“Are tall buildings that tower above their surroundings inappropriate?”
That’s the question Daniel Herreges asked to begin an article that provides provocative points about a long-held belief in the separation of cities from their tallest buildings into certain discrete neighborhoods, usually the Central Business District (CBD) .
Another question follows about the types of landscapes illustrated by rock towers surrounded by flat land and how these landscapes are usually accepted as beautiful and compared to examples in cities where tall buildings are surrounded by shorter buildings.
The article relies on visual elements to increase this potential hypocrisy and allow more buildings in cities, even in neighborhoods outside the CBD.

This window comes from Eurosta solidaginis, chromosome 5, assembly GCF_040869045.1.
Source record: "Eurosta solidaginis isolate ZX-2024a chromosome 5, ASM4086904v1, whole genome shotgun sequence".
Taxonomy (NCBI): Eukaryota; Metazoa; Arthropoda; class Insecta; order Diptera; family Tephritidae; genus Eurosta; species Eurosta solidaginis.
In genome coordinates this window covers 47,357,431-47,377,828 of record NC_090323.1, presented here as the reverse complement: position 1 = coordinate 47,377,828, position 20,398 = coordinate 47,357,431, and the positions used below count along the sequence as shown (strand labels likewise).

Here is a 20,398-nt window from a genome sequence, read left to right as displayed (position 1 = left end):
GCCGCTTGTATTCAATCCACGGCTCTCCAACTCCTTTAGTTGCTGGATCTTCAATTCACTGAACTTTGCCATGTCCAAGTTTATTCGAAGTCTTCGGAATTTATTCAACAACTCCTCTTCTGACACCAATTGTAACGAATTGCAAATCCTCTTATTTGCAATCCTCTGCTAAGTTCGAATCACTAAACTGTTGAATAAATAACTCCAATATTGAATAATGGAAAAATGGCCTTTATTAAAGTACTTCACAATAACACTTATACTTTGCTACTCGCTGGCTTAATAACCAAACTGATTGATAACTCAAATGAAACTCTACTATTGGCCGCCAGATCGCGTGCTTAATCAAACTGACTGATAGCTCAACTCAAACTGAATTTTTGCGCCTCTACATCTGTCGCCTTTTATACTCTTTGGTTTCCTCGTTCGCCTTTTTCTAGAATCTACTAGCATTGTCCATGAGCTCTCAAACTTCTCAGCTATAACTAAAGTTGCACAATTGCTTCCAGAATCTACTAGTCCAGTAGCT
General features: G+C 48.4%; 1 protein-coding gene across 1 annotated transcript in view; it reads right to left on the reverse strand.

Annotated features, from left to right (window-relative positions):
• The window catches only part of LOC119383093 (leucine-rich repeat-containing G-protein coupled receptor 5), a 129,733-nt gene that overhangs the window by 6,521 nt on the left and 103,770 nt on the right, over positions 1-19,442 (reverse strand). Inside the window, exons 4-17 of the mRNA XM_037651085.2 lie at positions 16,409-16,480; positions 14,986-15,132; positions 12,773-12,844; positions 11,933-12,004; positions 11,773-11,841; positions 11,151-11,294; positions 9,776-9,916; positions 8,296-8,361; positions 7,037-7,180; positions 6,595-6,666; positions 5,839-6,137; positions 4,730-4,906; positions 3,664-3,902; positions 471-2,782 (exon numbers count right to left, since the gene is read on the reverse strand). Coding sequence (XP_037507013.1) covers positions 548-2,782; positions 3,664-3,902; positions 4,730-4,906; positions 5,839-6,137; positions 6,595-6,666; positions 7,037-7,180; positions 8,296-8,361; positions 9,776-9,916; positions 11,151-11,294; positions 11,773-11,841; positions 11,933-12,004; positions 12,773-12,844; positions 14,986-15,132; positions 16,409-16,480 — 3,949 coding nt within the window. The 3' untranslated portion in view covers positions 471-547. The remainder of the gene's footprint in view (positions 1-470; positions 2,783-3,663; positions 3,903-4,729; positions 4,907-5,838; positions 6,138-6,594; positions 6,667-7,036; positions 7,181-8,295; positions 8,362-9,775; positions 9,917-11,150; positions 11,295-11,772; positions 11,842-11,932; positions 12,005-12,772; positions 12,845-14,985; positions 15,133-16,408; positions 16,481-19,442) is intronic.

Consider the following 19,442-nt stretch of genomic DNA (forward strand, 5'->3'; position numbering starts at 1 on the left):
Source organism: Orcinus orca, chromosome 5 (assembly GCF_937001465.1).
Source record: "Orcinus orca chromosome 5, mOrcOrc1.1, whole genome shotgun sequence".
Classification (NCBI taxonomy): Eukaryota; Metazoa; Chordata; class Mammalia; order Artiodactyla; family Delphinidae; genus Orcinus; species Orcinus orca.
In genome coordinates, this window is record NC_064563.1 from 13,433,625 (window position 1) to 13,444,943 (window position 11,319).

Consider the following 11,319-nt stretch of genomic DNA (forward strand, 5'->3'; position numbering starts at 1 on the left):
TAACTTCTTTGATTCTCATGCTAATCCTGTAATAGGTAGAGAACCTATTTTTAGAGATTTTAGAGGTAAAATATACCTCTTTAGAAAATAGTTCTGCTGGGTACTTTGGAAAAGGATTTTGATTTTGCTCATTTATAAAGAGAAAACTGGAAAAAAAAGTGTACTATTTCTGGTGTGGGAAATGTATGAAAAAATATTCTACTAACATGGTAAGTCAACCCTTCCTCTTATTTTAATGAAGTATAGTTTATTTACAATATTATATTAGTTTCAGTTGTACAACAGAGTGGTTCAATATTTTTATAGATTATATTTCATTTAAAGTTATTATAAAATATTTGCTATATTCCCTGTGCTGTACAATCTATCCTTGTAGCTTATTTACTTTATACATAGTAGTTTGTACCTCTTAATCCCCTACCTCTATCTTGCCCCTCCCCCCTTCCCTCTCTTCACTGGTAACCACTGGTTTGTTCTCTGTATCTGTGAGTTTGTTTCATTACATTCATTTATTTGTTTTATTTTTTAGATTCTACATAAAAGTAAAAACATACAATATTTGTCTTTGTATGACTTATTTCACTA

Herreges also uses words to convince the reader: “The point is that the argument that tall buildings should not exist near short buildings for reasons of compatibility is essentially a matter of subjective preferences, and we should be intellectually honest about this detect.”
Herreges ties up the discussion with his own letter from March of this year on the “waste language” of planning, to which he also belongs “out of scale”.
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